A Voice for Men founder Paul Elam argues that feminists preach equality while pursuing favoritism. Annie McBride, Megan Williams and most self-identified feminists disagree, instead viewing feminism as a potential solution for men’s rights issues and equity for all genders.

Both men’s rights advocates and feminists will continue to pursue their ideal of gender equity. Both men’s rights advocates and feminists will continue to provide assistance to men or women suffering through mental illnesses or unforgiving workplaces.

Meanwhile, Phil will be eagerly anticipating his next visitation with his son.

“[My son] likes the Teenage Mutant Ninja Turtles, so I bought him some action figures and Ninja Turtle shirts — stuff like that. Hopefully he likes them; I just wanna see him happy.”

 

Stick and Poke

4.12.2017

 

By Melissa Yunk

17200413_10211470912155786_1984452743_o

“You do not want to poke too far to make yourself bleed but far enough to hear an audible “pop” when you pull the needle out.”

Rachel Bennett, a senior from Basehor, cringes at her friend’s words, but continues to wrap her sewing needle with some thread. She finishes sketching a small tree on her wrist, dips the needle in the bright green ink and gets to work. Stick. Pop. Stick. Pop.

IMG_4370

Bennett and her friend are giving each other stick and poke tattoos in her friend’s attic, surrounded by burning sage, discussing witchcraft.

“I was not initially planning on giving myself a tattoo, but I like to think of myself as a spontaneous person so it didn’t take much to change my mind,” Bennett says.

Stick and poke, or DIY tattoos are not a new trend—they’re common in jail cells across the nation—but they are the latest thing in tattoos among young adults and on college campuses.

A simple Google search makes it clear how much of a trend this is. In a matter of seconds, you’ll find quirky how-to videos, endless tattoo ideas on Pinterest and Instagram, and even DIY kits in stores such as Etsy and Amazon.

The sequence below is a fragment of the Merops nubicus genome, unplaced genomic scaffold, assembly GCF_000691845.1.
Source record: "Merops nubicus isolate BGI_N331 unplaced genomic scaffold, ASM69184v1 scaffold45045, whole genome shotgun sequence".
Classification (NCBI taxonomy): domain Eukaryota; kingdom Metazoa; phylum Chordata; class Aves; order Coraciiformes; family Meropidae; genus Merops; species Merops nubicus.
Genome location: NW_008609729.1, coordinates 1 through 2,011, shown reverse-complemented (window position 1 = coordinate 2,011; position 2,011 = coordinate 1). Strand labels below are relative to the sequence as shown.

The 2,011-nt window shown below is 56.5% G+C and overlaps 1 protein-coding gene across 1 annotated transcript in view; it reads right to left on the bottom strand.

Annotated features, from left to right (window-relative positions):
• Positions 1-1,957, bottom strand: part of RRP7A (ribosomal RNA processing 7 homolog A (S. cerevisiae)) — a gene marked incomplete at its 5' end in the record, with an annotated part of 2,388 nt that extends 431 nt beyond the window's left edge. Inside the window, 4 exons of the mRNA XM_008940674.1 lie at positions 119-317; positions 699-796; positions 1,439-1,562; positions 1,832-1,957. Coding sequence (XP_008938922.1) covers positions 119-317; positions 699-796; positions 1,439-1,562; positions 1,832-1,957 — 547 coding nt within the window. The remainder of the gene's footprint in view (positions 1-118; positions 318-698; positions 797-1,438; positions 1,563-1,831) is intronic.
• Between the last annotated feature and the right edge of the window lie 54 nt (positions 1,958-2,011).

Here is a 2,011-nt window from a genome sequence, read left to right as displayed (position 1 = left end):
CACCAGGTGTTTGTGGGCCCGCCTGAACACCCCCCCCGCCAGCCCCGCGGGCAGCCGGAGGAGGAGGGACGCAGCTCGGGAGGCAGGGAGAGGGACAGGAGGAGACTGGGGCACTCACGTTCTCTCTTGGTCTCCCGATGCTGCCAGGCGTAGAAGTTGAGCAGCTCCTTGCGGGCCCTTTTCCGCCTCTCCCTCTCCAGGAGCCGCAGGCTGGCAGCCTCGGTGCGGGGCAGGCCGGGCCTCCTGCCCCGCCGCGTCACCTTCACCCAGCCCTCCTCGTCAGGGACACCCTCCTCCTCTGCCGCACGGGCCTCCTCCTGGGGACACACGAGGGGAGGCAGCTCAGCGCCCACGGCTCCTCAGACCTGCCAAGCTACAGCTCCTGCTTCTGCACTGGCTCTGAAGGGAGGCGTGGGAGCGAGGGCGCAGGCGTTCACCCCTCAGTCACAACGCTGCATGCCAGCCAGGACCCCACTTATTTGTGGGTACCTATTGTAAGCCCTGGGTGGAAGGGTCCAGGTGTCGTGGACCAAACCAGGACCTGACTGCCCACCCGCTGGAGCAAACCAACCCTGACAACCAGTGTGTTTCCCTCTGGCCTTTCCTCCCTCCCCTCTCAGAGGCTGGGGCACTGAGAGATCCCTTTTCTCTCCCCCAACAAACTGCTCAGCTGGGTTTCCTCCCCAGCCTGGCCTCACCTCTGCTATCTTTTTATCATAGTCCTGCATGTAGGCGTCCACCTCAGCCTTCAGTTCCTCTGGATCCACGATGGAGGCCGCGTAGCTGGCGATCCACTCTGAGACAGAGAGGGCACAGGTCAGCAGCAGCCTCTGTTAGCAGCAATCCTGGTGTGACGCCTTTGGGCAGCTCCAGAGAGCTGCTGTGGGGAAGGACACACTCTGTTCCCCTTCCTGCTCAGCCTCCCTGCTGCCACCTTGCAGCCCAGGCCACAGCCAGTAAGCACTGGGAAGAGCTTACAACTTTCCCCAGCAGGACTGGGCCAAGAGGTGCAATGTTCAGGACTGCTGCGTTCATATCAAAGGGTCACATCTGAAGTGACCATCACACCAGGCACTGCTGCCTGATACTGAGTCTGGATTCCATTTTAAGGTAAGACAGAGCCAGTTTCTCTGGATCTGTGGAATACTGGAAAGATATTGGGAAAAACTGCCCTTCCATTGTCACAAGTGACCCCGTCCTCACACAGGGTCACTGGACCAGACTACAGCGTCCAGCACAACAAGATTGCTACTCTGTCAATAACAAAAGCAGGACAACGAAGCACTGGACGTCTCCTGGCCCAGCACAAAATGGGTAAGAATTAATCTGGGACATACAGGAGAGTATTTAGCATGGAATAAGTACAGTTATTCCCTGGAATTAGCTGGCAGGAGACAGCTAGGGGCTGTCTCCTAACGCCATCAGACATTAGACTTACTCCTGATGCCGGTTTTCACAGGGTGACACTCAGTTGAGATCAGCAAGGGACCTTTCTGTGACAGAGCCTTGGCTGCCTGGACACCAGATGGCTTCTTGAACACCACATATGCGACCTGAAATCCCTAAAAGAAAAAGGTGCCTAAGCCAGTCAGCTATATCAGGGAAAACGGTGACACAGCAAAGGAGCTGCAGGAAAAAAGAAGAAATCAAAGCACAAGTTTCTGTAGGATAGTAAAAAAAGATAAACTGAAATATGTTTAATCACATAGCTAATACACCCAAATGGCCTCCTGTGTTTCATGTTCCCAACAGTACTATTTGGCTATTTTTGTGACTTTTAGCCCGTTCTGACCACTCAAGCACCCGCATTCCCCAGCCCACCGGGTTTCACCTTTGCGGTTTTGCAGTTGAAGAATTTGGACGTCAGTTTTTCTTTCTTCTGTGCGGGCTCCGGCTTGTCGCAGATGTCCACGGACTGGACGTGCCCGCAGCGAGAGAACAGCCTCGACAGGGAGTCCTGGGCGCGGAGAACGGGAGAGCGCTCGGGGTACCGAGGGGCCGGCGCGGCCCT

But you don’t need a kit—it’s possible to do at-home tattoos using common household products. All you need is a sewing needle, some thread and ink.

Caroline Roe, a sophomore with eight stick and pokes, has perfected the process. After cleaning and shaving the area of the tattoo, she does a rough sketch of her design idea. She then sticks the needle in the eraser of a pencil and wraps the thread around the sharp end of the needle to hold the ink.  After putting together her tool, either she or a friend continuously pokes over the sketch until it is finished.

A small stick and poke can take around two hours, approximately four times as long as a traditional tattoo. They also fade faster than professional tattoos and tend to hurt more. Roe says the consistent speed of a tattoo gun needle often helps numb the pain after a few moments. However, when tattooing yourself, the inconsistent speed and depth of the poke makes pain constant and more intense.

Roe also has a few traditional tattoos, but likes the DIY method because of the extremely low cost—practically free—and artistic freedom. “Sure, parlors might be more clean and it is nice supporting artists,” Roe says. “But I really like the spontaneity of stick and pokes and being able to have full control of the designs.”

However, sacrificing the cleanliness of a tattoo parlors is not such a good idea. Kim Ens, director of clinic services for the Douglas County Health Department, talked about the risk of acquiring infections such as Hepatitis B, Hepatitis C and even HIV when using unprofessionally sanitized needles. The only way to guarantee a needle is sterile, she says, is to use a brand new one. Bennett sterilized her needle by running it under a flame and wiping it with rubbing alcohol.

17200589_10211470912515795_1817366035_o

“It may not have been smart,” Bennett says. “But it was something.”

Ens added that ink that is not diluted or meant for tattoos can also lead to variety of infections or allergic reactions, so it is important to use the correct ink. “Overall, my opinion is to not do it to yourself,” Ens says.

Despite these concerns, there is still appeal behind stick and poke tattoos, whether it be the elongated adrenaline rush, the comfort of doing it in your own home, or the gritty appearance both girls spoke of.

“I feel brave and accomplished after finishing,” Bennett says. “Sure, slightly endangered but the feeling of doing it and being proud of something I made is worth it.”

    Older Entries »